KNOLL Two meters long, that's...
JUN YUAN Very large, a large mouth.
KNOLL And so this could eat everything else in the whole fauna.
JUN YUAN Right.
ALAN ALDA (NARRATION) Some of the fossils don't look like anything
alive today. They're species that became extinct. The most
puzzling thing about all these animals is why they evolved
from their microscopic ancestors at exactly the same moment
in time, in what amounts to a giant explosion of life.
KNOLL People have argued about the causes of the explosion
for years. And for years one of the most popular explanations
has been that until the eve of animal evolution there simply
wasn't enough oxygen available to support the biology of large
ALAN ALDA (NARRATION) The early atmosphere had almost no oxygen
but was rich in carbon dioxide, from volcanoes. The carbon
dioxide dissolved in the oceans where algae used it to grow
-- keeping the carbon, and releasing the oxygen. But oxygen
could never accumulate, because when the algae died, the process
of decay used it up, making carbon dioxide again -- bringing
the whole process around full circle. Of course, today there's
plenty of oxygen, so at some point it must have begun building
up. Did this happen right before the big bang of animals?
That's what Andy Knoll wants to find out.
KNOLL I think we are going to find just what we came to find.
JUN YUAN O.K.
KNOLL Maybe we will get a thesis out of it, so we will all
ALAN ALDA (NARRATION) Accompanied by Yin Leiming, Andy is setting
out on the second leg of his journey, this time in Guise Province.
The region is famous for it's rice farming, but not so much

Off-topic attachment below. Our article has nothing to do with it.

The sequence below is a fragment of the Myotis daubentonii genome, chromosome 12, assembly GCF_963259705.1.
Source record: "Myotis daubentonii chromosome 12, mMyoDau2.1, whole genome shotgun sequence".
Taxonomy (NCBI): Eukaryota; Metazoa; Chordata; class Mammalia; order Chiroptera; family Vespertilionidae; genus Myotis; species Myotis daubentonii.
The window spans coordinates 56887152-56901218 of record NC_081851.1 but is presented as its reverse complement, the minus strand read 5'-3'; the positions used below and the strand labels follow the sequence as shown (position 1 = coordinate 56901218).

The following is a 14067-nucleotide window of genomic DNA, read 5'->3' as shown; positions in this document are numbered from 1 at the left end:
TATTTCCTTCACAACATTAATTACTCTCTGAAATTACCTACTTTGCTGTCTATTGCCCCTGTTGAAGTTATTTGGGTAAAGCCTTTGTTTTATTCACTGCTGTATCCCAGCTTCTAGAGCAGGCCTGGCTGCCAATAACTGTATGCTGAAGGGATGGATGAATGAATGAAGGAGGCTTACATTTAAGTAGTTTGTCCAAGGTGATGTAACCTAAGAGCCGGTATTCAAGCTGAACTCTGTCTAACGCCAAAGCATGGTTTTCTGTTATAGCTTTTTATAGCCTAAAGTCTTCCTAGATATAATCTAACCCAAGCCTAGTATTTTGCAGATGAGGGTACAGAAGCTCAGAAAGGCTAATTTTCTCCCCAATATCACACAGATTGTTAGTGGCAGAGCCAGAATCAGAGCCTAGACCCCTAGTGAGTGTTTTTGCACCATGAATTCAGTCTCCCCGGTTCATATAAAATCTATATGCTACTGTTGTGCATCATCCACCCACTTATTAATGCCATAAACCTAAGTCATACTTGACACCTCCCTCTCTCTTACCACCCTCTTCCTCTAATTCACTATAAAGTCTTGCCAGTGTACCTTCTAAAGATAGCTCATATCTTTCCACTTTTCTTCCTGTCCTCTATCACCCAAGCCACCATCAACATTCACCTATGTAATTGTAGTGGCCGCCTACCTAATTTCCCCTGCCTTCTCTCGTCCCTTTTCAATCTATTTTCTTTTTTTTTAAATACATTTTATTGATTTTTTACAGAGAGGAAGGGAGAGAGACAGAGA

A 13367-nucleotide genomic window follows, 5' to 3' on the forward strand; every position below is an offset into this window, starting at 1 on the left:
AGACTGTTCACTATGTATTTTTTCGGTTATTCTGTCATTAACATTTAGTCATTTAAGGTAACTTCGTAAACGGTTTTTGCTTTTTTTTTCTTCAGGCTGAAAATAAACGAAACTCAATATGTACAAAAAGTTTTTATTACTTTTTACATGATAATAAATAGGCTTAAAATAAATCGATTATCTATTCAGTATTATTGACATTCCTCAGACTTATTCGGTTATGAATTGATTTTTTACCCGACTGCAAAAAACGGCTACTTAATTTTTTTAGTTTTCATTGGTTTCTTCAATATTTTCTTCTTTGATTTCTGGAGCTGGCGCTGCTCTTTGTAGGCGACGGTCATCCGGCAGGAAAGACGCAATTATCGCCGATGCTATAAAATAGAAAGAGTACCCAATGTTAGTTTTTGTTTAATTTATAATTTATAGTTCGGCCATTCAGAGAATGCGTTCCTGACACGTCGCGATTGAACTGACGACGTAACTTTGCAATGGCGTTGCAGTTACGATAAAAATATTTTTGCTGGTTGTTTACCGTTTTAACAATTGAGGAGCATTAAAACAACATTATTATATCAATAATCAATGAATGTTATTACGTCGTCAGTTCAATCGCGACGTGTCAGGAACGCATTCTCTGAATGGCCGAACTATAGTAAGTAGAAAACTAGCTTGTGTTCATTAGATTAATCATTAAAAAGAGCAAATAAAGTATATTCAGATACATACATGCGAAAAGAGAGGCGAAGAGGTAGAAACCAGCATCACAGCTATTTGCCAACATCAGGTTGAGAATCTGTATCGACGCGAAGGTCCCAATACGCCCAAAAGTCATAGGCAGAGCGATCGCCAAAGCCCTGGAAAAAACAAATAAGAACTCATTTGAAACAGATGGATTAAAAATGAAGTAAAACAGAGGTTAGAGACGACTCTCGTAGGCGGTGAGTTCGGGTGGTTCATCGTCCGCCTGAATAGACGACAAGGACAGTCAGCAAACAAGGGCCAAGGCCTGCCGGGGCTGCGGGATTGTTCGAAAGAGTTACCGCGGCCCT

for this quarry. The limestone being excavated here dates
back exactly 580 million years, right before the explosion
of animal life. These rocks should contain a record of how
much oxygen was around back when they formed.
ALAN ALDA (NARRATION) The only hitch is, rocks can't be tested
directly for oxygen. So Andy and his colleagues will have
to work indirectly. For oxygen levels to go up, something
must have interrupted the cycle of growth and decay in ocean
algae -- but what? In the end, laboratory analysis found just
what he was looking for. The rocks here contain telltale minerals,
that show the whole world was being hit by dramatic geological
changes just before the animal big bang. New mountains were
pushed up over much of the globe. Then cascades of water carried
parts of those new mountains down to the oceans. So as Andy
Knoll sees it, the critical new factor was sediments, in huge
KNOLL Sediments are formed as mountains rise and are eroded.
And rivers carry these sediments down to newly opening ocean
basins and as the sediments come into the shallow seas, they
form a seal between the algae remains that are accumulating
on the sea floor, and the atmosphere. And when that seal was
formed, oxygen accumulated in the atmosphere. And that seems
to be what made large animals possible.
ALAN ALDA (NARRATION) Not only did it make these ancient animals
possible, but it led to all the animal life we see around
us today. And that even includes us humans.